These classes were an inconvenience at best, and a deterrent at the worst. As a couple with no kids, the only thing we could complain about was the time-wasted, the commute, and the uncomfortable feeling we got while in the class.  Talking to others in the class, we had it easy.  If you have kids in your home already, bio or foster, you have to pay for a babysitter.  If you don’t have a flexible schedule or don’t work the “standard” 9-5 job, you have to take work off to attend these classes. On one hand, we understand the need to introduce people to the rules and requirements of being a foster parent, as well as the difficulties you may experience when caring for children who have come into the care of DHS. On the other hand, the information provided was minimal at best, the difficulty of attending classes could be prohibitive to many families interested in becoming foster parents, and everything could have easily been provided on-line or through a workshop setting that was easier to attend.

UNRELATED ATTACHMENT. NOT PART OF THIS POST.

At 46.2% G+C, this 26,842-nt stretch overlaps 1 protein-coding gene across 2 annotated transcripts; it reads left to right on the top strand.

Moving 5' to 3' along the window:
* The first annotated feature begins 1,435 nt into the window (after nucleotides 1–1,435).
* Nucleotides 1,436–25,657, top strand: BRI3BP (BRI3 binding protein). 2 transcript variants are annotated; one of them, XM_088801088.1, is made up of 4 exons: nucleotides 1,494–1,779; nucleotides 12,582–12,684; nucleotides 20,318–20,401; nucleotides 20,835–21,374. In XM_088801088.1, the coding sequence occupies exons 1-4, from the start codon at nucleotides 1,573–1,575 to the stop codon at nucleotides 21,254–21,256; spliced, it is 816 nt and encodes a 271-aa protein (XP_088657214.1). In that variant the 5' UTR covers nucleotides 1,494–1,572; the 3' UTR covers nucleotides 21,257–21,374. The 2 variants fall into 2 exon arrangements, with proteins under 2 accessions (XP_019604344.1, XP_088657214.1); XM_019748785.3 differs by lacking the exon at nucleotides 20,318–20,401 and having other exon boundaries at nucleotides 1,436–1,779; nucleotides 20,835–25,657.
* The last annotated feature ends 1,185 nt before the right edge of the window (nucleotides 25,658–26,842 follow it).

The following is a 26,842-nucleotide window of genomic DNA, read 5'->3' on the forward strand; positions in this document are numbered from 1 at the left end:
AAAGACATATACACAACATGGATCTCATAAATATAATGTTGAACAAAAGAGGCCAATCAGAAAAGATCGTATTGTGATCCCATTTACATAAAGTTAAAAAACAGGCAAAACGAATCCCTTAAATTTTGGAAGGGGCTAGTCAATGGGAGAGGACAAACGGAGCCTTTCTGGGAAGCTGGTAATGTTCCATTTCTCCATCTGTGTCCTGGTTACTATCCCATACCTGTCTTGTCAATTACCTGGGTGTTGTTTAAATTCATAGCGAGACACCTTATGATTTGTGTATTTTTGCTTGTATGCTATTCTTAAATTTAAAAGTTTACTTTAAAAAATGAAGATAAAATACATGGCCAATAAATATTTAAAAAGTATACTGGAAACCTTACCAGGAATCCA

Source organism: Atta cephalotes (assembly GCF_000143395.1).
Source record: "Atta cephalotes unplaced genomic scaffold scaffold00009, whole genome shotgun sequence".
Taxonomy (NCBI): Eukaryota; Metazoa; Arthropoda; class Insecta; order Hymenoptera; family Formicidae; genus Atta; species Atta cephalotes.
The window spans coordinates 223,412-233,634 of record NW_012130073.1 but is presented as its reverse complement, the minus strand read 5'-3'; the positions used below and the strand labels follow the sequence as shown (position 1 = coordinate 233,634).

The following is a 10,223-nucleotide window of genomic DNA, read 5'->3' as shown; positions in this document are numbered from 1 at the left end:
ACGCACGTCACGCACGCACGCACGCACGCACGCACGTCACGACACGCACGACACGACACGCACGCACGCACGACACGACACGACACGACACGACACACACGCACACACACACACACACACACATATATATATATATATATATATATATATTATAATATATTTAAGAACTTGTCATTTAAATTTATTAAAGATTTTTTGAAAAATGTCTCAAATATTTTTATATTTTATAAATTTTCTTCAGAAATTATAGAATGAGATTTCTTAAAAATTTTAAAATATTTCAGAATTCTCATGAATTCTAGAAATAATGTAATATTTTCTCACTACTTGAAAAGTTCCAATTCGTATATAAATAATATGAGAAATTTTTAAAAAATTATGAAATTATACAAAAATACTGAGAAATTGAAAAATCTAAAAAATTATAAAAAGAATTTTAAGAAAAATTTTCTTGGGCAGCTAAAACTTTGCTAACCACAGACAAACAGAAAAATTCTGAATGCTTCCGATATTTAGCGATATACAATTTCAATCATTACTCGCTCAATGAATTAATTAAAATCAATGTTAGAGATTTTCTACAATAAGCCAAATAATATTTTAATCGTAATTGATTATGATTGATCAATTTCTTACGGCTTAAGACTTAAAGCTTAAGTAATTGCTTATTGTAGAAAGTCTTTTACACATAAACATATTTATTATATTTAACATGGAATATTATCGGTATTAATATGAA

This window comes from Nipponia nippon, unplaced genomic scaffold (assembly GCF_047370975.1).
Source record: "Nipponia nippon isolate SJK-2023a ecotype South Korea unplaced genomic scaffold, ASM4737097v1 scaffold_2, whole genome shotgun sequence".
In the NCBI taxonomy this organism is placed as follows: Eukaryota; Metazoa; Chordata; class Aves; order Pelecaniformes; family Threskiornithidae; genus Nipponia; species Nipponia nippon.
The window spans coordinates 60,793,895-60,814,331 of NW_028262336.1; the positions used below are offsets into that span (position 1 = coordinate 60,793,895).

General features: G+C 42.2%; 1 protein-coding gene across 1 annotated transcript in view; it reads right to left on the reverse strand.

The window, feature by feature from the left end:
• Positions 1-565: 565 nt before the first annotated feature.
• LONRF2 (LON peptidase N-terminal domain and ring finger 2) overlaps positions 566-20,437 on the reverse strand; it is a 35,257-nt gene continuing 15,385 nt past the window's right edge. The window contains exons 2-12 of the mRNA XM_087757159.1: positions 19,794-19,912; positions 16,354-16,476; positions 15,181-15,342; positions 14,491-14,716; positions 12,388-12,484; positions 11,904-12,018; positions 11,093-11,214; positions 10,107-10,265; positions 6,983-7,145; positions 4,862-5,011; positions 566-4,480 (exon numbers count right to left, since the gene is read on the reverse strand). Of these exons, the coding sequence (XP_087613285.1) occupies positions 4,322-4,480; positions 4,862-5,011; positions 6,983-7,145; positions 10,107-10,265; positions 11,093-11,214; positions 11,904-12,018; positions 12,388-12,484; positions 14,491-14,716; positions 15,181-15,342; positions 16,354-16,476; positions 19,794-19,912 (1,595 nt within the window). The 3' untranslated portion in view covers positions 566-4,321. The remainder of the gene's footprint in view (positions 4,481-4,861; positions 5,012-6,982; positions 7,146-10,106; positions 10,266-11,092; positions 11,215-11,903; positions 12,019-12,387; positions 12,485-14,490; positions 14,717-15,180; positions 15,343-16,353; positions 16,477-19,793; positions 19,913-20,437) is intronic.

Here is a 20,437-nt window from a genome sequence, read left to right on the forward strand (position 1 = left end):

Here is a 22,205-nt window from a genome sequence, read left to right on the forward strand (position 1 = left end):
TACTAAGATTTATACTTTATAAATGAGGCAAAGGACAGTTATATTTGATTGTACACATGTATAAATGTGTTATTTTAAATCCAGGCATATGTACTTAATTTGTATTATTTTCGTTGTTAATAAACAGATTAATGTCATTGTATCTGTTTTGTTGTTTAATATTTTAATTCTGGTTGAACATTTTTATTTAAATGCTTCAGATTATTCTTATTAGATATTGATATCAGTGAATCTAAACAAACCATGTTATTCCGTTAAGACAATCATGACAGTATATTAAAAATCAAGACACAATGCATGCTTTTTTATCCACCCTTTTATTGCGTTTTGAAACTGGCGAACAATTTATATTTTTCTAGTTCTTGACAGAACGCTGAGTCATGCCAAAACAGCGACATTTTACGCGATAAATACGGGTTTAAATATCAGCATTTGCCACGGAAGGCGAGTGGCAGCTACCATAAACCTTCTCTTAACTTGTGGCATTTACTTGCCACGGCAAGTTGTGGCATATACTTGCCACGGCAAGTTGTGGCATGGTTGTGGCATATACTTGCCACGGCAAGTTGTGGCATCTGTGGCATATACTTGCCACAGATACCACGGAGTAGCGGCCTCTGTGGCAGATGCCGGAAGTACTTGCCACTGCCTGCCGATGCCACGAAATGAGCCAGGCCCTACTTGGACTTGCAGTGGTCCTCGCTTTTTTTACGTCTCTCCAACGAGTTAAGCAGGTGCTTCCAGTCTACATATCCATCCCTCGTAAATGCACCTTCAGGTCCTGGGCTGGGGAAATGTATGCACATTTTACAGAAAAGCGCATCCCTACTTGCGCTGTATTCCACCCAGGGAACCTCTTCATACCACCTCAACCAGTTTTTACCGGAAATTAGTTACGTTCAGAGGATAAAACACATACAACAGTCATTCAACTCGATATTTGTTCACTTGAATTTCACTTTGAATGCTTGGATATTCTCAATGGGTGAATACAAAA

But hey, we got our Certificate!

So now we are foster parents, right?!?!?!?! Nope.

  1. Relative Care Providers are, as it sounds, people considered by the State to be a relative to the child who has come into custody of the State.  Whenever feasible, the State attempts to place children who need care with Family, and can often provide an emergency certification to a relative to allow the child to be immediately placed with family, and then require the relative to complete the certification process within a certain period of time, typically 6-months, to maintain their certification and be able to continue care for the child.

Photo: Ava taking swimming lessons with Aaron’s Mom